how will I know?
Question for my lovely readers: how did you figure out what you wanted to be when you grew up?
I find myself, yet again, in a gloomy puddle about my career. I don’t know what I want to DO with my life. I’m not really sure I ever did. I had some vague notions in secondary school about teaching and journalism, but I never had my sights set on anything specific.
So off I went to college with my vague notions, and proceeded to be quite shit at it. I’m smart enough, but without the constant feedback of teachers invested in my results (and, embarrassingly, the praise for being a good student) I found myself not really caring. The only person I had to do well for was myself… and I didn’t value my own approval highly enough to make the effort.
So I did terribly in my coursework but quite well in my exams, repeated a few times and eventually had a complete meltdown in the run-up to my finals where I stayed in bed for a couple of months trying to pretend it wasn’t actually happening. My then-boyfriend (that poor bloke) could clearly see something was wrong and made an appointment with the counsellor for me. The minute I got onto campus I had a panic attack and had to be physically dragged to his office where I couldn’t speak for crying.
I was persuaded by him and the student advisors to sit my finals anyway and give them by best shot, despite having missed months of coursework and not having a balls notion about most of the subjects. I passed one course but failed the other.
As luck would have it, I had a job offer for after college anyhow. Of course by “luck” I mean I could avoid the whole failed-my-degree thing and just go and do the job instead, which suited me and my denial perfectly thankyouverymuch. After coming clean to my parents about my depression and my exams, they moved me home for a couple of months to have a break. And then I started my job.
And after that job, I was offered another job. And after *that* job, I got another job. People continued to employ me to write, which astounded me. I felt like a fraud for the most part, having people pay me to do something that comes as naturally to me as speech, if not more naturally. But of course, the recession struck (bam!) and that was the end of the writing jobs for me.
I’m a good writer, yes, but a passionate one. My writing comes from my heart, not my head; and so I have trouble motivating myself to write about things that don’t capture my interest and fuel my soul. Sounds awfully romantic, I know, but in reality translates to “makes a shit journalist”. (Not to mention a shit blogger.)
Almost two years and a string of jobs I was (excuse my ego) vastly overskilled for later, I am… lost. I don’t like what I’m doing. I don’t know if I can go back to writing after such a long break. And I’m fucked if I know what else I’d like to do instead.
Along with this lost feeling comes a whole heap of shame, guilt and self-flagellation. There are thousands upon thousands of people who would have killed for the opportunity to attend university and wouldn’t have fucked it up like I did. There are thousands more who’d have had the tenacity to make themselves invaluable enough to hang onto a job during the recession – I count my bevy of extremely talented journalist and writer friends amongst these. And still there are hundreds who’d give anything to have the job I have right now.
But instead, here I sit, unsatisfied, unmotivated, unhappy. Uninspired. And all because I can’t decide what I want to do. I think about this time ten years ago, when I was waiting for my Leaving Cert results. I was pretty much guaranteed to get my course, having exceeded the points I needed in my mocks and every other school exam I’d taken. I was confident in myself and my abilities. It never even crossed my mind that ten years later, I’d be looking back and pining for that self-confident schoolgirl and those easy schooldays.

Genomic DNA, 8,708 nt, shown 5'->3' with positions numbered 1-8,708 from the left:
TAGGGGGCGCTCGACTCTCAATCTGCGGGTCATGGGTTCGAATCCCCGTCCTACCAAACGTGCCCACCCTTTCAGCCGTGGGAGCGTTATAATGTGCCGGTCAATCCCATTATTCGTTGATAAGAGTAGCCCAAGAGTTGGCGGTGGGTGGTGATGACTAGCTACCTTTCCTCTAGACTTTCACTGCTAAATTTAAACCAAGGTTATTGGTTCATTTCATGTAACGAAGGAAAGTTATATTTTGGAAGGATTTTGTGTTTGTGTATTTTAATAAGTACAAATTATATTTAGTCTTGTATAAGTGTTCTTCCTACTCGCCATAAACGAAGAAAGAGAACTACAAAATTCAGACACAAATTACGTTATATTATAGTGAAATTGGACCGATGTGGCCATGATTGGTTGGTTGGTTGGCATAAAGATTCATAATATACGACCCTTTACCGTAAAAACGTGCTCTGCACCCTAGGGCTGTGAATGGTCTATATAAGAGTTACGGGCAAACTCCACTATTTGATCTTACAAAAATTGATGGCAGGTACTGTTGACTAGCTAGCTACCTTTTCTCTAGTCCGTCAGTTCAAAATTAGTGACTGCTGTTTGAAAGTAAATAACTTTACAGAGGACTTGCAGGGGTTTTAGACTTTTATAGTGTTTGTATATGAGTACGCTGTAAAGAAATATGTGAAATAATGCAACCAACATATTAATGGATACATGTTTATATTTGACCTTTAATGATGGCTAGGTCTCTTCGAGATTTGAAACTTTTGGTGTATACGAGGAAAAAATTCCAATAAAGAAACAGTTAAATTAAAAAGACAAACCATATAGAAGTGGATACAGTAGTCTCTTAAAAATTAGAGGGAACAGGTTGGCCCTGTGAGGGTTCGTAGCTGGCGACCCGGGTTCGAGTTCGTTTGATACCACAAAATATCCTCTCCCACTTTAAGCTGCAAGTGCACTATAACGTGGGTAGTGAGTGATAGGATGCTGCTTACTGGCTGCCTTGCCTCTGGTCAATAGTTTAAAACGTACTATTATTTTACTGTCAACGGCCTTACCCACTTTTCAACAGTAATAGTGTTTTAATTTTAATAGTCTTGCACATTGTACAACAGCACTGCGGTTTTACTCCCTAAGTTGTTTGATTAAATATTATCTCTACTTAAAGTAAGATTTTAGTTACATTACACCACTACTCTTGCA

Of course, it wasn’t all gold stars back then. I remember one teacher giving me a spate of B/As (“but that’s not a real grade, Miss!”) on a series of essays… something wasn’t *quite* there, she would say, and do her best to help me improve. My best friend (who, of course, always got her A) would laugh at my frustration but spur me on to do better next time. It used to infuriate me, not reaching that elusive A. It wounded me that there was something I was doing wrong, but couldn’t seem to fix.
I think in some ways, I might still be searching for that A, everywhere in my life. I want to be top of the class, always. The best girlfriend, the best daughter, the best friend, the best employee. And when I can’t, I blame myself, even though it’s not my fault, or it’s something that can’t be changed. And because it can’t be changed, because I CAN’T even with the best will in the world, reach that A, I feel crap about myself. I’ve never liked doing things I’m not good at. And it’s this need for perfection – not even a need, a basic requirement – that has me feeling so utterly lost. I’m not good enough at anything, or so my head tells me. If I was just brilliant at ONE thing, I’d do that thing, and I’d love it. I know this is not true for everyone, if anyone. But neither do I know how to shake the conviction that unless I’m doing something perfectly, I’m doing it badly.
Typically now, I can’t even remember what my final Leaving Cert grade was in that class. One thing has stuck with me though. The teacher, my favourite to this day, was talking to us about what we thought our careers would be. We all told her our plans, and she told us – the most interesting people I know are those who are in their mid-forties and are still trying to decide what they want to be when they grow up.
So at least if I’m not successful, I still have a crack at being interesting.
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